of receivables from such a portfolio to investors. These
bonds are negotiable instruments and are registered into
a public register, maintained by the issuing bank. The
bonds may be offered to the public, in which case the issue
falls under the regulation of the Public Offering of Securities
Act (1999,in force 31 January 2000, as amended), or may
be placed privately, under the general rules of the Commercial
Act (1991,as amended) for issue of bonds by a shareholding
company. Where the pool of assets may decrease, including
through repayment of the secured loans included therein,
the issuing bank is obliged to supplement the pool with
adequate coverage. It is not allowed to substitute more
than 30 per cent of the portfolio by claims, which are
not secured by hypothecation.
Importantly, the claims of the bondholders are insolvency
remote, i.e. the pool of assets under the register of hypothecation
bonds will not be amalgamated into the insolvent estate,
should the issuing bank become insolvent.
In any instance of insolvency, the pool of assets, and
the claims of the bondholders, are managed separately by
a special trustee, and not by the official representative
of the bank’s insolvent estate. Where there may be funds
available after the full satisfaction of the bondholders,
these will be directed towards the insolvent estate of
the issuing bank.
Specific Pledges Act
Aside from this true securitisation, expressly recognised
by a special piece of legislation, it ought to be mentioned
that in 1996 the Specific Pledges Act (in force 1 April
1997,‘SPA’) was adopted. This piece of legislation broadly
follows the European bank for Reconstruction and Development’s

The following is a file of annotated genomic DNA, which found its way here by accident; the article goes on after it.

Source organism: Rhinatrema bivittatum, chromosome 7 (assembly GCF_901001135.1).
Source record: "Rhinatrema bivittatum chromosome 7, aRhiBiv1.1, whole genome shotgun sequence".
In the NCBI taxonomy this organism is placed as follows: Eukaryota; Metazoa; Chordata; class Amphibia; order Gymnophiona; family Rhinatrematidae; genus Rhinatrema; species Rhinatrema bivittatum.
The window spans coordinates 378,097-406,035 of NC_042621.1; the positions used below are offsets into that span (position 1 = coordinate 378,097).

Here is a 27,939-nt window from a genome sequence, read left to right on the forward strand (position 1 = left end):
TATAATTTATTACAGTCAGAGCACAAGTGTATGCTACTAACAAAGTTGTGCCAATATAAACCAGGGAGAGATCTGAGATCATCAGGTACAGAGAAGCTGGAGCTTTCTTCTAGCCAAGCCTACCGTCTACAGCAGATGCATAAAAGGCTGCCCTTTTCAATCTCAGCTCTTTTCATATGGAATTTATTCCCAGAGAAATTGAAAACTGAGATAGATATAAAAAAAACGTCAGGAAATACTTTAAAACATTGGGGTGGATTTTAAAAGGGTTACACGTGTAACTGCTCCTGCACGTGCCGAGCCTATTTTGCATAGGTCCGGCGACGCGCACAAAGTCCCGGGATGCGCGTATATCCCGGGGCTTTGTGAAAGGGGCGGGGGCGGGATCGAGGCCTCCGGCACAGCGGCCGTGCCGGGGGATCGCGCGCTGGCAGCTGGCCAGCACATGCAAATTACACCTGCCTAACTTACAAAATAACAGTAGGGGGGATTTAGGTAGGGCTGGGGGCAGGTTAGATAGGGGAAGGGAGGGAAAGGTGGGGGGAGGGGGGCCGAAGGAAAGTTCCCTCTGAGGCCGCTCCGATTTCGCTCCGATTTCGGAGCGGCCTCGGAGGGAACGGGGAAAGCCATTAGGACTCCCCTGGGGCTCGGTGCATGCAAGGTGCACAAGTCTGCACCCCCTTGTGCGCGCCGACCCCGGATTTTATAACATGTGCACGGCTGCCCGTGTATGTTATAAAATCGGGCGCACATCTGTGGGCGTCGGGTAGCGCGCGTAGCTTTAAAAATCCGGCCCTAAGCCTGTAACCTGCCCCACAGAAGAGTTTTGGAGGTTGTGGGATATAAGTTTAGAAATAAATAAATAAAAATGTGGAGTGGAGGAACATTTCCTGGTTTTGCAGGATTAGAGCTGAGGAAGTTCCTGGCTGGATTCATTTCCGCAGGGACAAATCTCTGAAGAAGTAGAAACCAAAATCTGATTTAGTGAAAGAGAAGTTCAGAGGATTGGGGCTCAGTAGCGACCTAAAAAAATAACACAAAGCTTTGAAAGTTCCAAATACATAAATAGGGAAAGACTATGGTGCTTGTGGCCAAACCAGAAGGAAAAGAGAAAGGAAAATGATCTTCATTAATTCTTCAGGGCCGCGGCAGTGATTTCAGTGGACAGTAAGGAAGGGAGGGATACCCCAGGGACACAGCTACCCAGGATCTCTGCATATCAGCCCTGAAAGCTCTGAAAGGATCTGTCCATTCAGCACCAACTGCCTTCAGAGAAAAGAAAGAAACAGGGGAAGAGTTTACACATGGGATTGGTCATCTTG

‘Model Act for Secured Transactions’ and introduces concepts
of security, which are quite removed from the Bulgarian
legal tradition. For example, SPA recognises non-possessory
pledge (registered pledge) and, as a type thereof, a floating
charge. In order to trigger the application of SPA, the
security grantor has to operate as a trader (or to be exempt
from the duty to register as a trader under s.2 of the
Commercial Act). The assets subject to SPA are expressly
itemised, and these are: claims; dematerialised securities;
chattels (ships and aircrafts being expressly excluded);
shares in commercial companies (except paper-backed shares
of shareholding companies); aggregation of assets; industrial
and intellectual property rights; and business enterprises.
The rules of SPA are flexible enough to allow the pledging
of rights, which are not yet available to the pledgor,
as well as to create security over future claims and also
towards conditional claims. It is very important to note
that where a security secured by such a pledge claim is
assigned or even pledged itself, the original pledge follows
the secured claim.
The SPA allows the pledgor to retain possession of the
pledged assets and use these in its business. It may even
dispose of such assets in the normal course of its business.
Creation of a specific pledge is effected through making
a contract in writing and by entry of the pledge into the
Central Registry of Specific Pledges - an institution that
operates under the auspices of the Ministry of Justice.
Such an entry will be made on the application of the pledge
grantor and will be valid for a maximum period of five
years, unless a shorter period is requested. The Registry